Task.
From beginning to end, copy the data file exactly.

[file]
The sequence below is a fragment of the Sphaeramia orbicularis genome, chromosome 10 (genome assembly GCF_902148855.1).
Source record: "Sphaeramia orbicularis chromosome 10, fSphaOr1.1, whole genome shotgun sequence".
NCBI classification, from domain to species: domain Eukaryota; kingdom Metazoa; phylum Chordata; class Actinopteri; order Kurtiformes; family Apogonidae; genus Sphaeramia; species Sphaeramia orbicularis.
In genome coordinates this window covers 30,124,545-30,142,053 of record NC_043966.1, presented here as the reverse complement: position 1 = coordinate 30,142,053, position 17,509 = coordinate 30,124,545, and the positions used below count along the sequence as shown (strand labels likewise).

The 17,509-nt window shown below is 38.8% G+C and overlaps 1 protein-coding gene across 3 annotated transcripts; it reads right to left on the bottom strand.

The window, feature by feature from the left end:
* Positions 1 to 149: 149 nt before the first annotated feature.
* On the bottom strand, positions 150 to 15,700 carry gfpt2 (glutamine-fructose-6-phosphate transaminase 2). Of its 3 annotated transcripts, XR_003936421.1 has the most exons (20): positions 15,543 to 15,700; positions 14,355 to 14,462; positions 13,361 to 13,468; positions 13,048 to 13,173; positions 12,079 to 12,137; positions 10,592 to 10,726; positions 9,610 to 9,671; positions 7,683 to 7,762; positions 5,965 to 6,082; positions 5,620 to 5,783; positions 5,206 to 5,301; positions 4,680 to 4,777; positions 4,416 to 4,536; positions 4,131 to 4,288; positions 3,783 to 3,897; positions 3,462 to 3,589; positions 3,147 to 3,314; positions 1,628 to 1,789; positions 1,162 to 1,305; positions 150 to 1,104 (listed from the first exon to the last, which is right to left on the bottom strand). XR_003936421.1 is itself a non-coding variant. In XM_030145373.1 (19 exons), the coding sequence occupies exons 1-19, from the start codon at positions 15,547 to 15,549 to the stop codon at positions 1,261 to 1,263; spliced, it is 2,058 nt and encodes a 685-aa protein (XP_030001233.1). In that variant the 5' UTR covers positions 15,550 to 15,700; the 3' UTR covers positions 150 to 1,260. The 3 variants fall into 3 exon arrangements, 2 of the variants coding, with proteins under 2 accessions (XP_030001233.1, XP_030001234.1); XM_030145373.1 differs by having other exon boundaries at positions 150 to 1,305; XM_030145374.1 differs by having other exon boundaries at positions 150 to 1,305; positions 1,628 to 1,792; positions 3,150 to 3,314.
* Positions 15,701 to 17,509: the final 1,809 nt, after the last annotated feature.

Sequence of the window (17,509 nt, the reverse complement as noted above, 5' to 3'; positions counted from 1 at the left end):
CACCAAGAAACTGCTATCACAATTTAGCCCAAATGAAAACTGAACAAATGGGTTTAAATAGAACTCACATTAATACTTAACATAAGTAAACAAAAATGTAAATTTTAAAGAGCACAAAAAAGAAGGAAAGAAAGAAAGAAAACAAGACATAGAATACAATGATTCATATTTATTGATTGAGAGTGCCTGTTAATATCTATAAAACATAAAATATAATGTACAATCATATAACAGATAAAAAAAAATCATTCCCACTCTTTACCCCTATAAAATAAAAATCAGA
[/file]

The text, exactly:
The sequence below is a fragment of the Sphaeramia orbicularis genome, chromosome 10 (genome assembly GCF_902148855.1).
Source record: "Sphaeramia orbicularis chromosome 10, fSphaOr1.1, whole genome shotgun sequence".
NCBI classification, from domain to species: domain Eukaryota; kingdom Metazoa; phylum Chordata; class Actinopteri; order Kurtiformes; family Apogonidae; genus Sphaeramia; species Sphaeramia orbicularis.
In genome coordinates this window covers 30,124,545-30,142,053 of record NC_043966.1, presented here as the reverse complement: position 1 = coordinate 30,142,053, position 17,509 = coordinate 30,124,545, and the positions used below count along the sequence as shown (strand labels likewise).

The 17,509-nt window shown below is 38.8% G+C and overlaps 1 protein-coding gene across 3 annotated transcripts; it reads right to left on the bottom strand.

The window, feature by feature from the left end:
* Positions 1 to 149: 149 nt before the first annotated feature.
* On the bottom strand, positions 150 to 15,700 carry gfpt2 (glutamine-fructose-6-phosphate transaminase 2). Of its 3 annotated transcripts, XR_003936421.1 has the most exons (20): positions 15,543 to 15,700; positions 14,355 to 14,462; positions 13,361 to 13,468; positions 13,048 to 13,173; positions 12,079 to 12,137; positions 10,592 to 10,726; positions 9,610 to 9,671; positions 7,683 to 7,762; positions 5,965 to 6,082; positions 5,620 to 5,783; positions 5,206 to 5,301; positions 4,680 to 4,777; positions 4,416 to 4,536; positions 4,131 to 4,288; positions 3,783 to 3,897; positions 3,462 to 3,589; positions 3,147 to 3,314; positions 1,628 to 1,789; positions 1,162 to 1,305; positions 150 to 1,104 (listed from the first exon to the last, which is right to left on the bottom strand). XR_003936421.1 is itself a non-coding variant. In XM_030145373.1 (19 exons), the coding sequence occupies exons 1-19, from the start codon at positions 15,547 to 15,549 to the stop codon at positions 1,261 to 1,263; spliced, it is 2,058 nt and encodes a 685-aa protein (XP_030001233.1). In that variant the 5' UTR covers positions 15,550 to 15,700; the 3' UTR covers positions 150 to 1,260. The 3 variants fall into 3 exon arrangements, 2 of the variants coding, with proteins under 2 accessions (XP_030001233.1, XP_030001234.1); XM_030145373.1 differs by having other exon boundaries at positions 150 to 1,305; XM_030145374.1 differs by having other exon boundaries at positions 150 to 1,305; positions 1,628 to 1,792; positions 3,150 to 3,314.
* Positions 15,701 to 17,509: the final 1,809 nt, after the last annotated feature.

Sequence of the window (17,509 nt, the reverse complement as noted above, 5' to 3'; positions counted from 1 at the left end):
CACCAAGAAACTGCTATCACAATTTAGCCCAAATGAAAACTGAACAAATGGGTTTAAATAGAACTCACATTAATACTTAACATAAGTAAACAAAAATGTAAATTTTAAAGAGCACAAAAAAGAAGGAAAGAAAGAAAGAAAACAAGACATAGAATACAATGATTCATATTTATTGATTGAGAGTGCCTGTTAATATCTATAAAACATAAAATATAATGTACAATCATATAACAGATAAAAAAAAATCATTCCCACTCTTTACCCCTATAAAATAAAAATCAGA